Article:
Faith & Spirituality in Review
Bernie Power, Understanding Jesus and Muhammad: What the ancient texts say about them, Acorn Press, ISBN 9780994254450
For many years Bernie Power has worked overseas among Muslims to build understanding between Christians and Muslims. In this little book he compares what the stories of Jesus and of Muhammad have to say about such central questions as the divinity of Christ, the Trinity and the sinlessness, miracles, attitudes to violence, to women and to the end of the world taken by the two religious founders.
On all these topics prejudices abound among Muslims and Christians about the other’s beliefs. So this short account of what Jesus and Muhammad said and did is very helpful. It does not remove differences but it provides a calm basis for further conversation.
Power is a convinced Christian. So he does not write as a detached outsider. This shows itself particularly in the way he assesses the stories told of Jesus and of Muhammad. He makes allowances for the effect that centuries of storytelling have had on the reliability of later stories of Muhammad. But he generally accepts the stories and words of the Gospels as eye-witness accounts, without considering the impact of the communities out of which they came. This book inevitably contrasts Jesus and Muhammad less than Christian and Muslim views of them.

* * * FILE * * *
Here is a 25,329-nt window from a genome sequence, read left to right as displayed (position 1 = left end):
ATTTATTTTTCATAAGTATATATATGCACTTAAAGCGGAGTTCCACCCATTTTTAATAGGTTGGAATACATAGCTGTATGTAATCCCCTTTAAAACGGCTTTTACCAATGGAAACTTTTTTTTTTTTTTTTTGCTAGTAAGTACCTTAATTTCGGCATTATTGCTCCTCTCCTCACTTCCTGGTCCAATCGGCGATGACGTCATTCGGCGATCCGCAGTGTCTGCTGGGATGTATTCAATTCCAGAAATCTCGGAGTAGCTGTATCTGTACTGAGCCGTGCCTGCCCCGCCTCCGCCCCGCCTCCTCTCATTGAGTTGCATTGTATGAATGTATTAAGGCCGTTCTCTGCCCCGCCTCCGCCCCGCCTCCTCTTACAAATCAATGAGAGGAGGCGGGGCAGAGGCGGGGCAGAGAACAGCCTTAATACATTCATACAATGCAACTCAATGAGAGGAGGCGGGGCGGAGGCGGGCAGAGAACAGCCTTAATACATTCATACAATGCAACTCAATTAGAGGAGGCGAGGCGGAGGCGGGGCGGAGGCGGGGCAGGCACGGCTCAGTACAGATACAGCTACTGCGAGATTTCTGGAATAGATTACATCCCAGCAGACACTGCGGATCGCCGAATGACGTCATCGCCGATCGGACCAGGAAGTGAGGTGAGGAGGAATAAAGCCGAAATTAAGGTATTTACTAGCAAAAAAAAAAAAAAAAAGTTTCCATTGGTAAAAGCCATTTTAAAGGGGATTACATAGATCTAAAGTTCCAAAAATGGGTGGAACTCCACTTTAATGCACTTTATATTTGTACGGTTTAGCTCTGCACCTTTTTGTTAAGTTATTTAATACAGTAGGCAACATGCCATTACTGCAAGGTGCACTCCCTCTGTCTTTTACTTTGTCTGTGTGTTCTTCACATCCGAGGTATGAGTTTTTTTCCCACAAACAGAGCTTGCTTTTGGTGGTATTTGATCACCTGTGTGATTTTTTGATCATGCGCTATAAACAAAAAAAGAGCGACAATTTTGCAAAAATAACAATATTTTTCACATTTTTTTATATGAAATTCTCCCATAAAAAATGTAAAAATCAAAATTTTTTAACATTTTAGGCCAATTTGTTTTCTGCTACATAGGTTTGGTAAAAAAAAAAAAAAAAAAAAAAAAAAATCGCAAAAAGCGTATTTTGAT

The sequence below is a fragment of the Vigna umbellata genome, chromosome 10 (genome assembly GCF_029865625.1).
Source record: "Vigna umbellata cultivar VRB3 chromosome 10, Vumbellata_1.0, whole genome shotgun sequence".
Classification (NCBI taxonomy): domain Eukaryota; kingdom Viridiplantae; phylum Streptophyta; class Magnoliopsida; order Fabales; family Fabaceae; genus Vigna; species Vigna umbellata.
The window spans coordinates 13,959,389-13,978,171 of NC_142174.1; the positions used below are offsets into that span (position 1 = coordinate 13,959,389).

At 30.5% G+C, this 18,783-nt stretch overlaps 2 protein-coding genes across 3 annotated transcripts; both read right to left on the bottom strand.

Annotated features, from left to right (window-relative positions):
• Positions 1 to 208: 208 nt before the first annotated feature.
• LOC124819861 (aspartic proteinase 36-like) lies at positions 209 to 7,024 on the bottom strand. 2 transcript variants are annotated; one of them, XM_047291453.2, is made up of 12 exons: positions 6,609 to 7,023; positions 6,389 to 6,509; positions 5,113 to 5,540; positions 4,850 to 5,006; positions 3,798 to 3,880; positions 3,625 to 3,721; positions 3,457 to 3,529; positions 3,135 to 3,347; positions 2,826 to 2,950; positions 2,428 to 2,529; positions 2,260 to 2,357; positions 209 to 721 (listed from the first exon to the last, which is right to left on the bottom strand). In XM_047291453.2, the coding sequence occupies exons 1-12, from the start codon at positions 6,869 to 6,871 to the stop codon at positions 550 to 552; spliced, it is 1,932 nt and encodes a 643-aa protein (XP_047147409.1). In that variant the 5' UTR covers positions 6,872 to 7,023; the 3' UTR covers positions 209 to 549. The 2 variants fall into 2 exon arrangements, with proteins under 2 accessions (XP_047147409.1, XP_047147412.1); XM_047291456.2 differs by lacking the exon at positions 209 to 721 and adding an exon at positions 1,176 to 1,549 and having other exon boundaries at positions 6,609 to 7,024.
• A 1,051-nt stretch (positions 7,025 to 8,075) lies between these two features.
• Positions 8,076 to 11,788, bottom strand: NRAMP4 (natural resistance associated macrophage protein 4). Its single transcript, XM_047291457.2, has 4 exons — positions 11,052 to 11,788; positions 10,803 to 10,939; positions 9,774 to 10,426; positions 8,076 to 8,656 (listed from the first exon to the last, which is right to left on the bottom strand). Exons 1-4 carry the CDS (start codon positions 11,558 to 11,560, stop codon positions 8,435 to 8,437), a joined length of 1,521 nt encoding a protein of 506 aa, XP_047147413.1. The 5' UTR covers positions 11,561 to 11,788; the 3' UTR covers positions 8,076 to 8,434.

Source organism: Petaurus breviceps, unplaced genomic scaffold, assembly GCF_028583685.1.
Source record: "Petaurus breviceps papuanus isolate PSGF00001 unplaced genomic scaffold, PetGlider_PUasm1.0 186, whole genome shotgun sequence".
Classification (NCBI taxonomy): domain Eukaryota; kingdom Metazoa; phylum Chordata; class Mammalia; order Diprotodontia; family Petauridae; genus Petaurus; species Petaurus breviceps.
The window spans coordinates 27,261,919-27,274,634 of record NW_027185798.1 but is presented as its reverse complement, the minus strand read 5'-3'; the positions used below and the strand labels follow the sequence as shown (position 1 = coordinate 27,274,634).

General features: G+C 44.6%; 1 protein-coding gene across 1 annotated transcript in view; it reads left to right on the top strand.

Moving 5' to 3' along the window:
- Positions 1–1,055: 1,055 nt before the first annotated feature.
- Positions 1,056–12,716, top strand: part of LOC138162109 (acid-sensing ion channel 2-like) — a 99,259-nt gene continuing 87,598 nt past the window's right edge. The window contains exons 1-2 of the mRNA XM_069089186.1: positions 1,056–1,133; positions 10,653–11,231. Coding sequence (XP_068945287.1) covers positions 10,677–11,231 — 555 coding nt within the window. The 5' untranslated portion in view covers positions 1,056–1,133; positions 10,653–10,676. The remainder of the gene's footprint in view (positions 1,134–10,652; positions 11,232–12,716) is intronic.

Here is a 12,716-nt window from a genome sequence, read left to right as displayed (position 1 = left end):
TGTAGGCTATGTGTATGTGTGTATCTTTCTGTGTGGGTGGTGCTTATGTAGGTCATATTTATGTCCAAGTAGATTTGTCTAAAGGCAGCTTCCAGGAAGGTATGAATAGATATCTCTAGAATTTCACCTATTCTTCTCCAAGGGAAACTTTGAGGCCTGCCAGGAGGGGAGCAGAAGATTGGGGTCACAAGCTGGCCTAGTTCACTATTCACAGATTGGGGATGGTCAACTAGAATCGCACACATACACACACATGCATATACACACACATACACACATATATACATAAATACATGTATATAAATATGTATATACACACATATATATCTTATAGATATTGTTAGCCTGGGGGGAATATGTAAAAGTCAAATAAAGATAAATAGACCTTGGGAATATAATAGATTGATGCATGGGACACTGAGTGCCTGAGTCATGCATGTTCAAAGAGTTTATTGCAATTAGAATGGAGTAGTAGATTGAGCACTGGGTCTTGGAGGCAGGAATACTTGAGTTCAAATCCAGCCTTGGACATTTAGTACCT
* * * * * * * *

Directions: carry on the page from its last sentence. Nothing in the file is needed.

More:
Brian Lucas, Pleasing to God: The Call to Church Administration, St Pauls, ISBN 9781921963841
Ask soldiers, footballers, parish clergy, teachers and soup-van volunteers how they would describe administrators, and you will often hear words like pettifogging, pedantic, timid, obsessive and stifling. Administrators are not seen as goers but as stoppers.
So the lot of people in church administration is challenging. Their work is to help people in pastoral settings to work effectively, responsibly and sustainably. But they are often caricatured as balls and chains designed to hobble people in the field.
Pleasing to God is written to help people involved in administration to see their work as a gift of the Holy Spirit and not as a brake on it. It also offers a Christian view of administration that draws heavily on a famous talk given by Pope Francis to Cardinals and Bishops involved in church administration. Pope Francis described colourfully the many ways in which administrators can shackle the Holy Spirit and serve themselves.
One of the book’s most attractive and heartfelt features is the emphasis on the communities to which administrators belong. It insists that relationships in church organisations should be fraternal and marked by respect for people as persons and not simply as workers or subordinates. Persons come first.
This book also rehabilitates prudence. In popular speech prudence is often identified with slowness, with finding reasons to reject new ideas.
Actually prudence is the servant of boldness. It involves looking at the reality of situations, thinking through the likely consequences of different responses, and then acting decisively. Prudence and administration are not for sissies.